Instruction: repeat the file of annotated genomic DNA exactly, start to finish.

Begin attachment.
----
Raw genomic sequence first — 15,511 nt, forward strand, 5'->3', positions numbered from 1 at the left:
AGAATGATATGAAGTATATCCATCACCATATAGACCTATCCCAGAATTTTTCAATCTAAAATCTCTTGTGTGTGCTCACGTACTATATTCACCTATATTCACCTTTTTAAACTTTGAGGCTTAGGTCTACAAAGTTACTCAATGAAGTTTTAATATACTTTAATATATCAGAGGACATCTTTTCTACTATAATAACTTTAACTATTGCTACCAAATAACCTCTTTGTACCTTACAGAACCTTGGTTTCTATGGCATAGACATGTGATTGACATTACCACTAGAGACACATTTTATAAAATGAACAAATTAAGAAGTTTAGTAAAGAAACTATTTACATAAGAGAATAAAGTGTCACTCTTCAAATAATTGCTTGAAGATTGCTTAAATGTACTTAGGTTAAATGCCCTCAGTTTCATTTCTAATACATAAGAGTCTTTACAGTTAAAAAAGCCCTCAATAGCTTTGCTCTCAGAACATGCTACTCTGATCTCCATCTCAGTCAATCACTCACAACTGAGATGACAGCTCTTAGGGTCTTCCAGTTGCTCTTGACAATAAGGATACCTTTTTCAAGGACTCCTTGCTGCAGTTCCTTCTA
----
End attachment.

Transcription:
Raw genomic sequence first — 15,511 nt, forward strand, 5'->3', positions numbered from 1 at the left:
AGAATGATATGAAGTATATCCATCACCATATAGACCTATCCCAGAATTTTTCAATCTAAAATCTCTTGTGTGTGCTCACGTACTATATTCACCTATATTCACCTTTTTAAACTTTGAGGCTTAGGTCTACAAAGTTACTCAATGAAGTTTTAATATACTTTAATATATCAGAGGACATCTTTTCTACTATAATAACTTTAACTATTGCTACCAAATAACCTCTTTGTACCTTACAGAACCTTGGTTTCTATGGCATAGACATGTGATTGACATTACCACTAGAGACACATTTTATAAAATGAACAAATTAAGAAGTTTAGTAAAGAAACTATTTACATAAGAGAATAAAGTGTCACTCTTCAAATAATTGCTTGAAGATTGCTTAAATGTACTTAGGTTAAATGCCCTCAGTTTCATTTCTAATACATAAGAGTCTTTACAGTTAAAAAAGCCCTCAATAGCTTTGCTCTCAGAACATGCTACTCTGATCTCCATCTCAGTCAATCACTCACAACTGAGATGACAGCTCTTAGGGTCTTCCAGTTGCTCTTGACAATAAGGATACCTTTTTCAAGGACTCCTTGCTGCAGTTCCTTCTA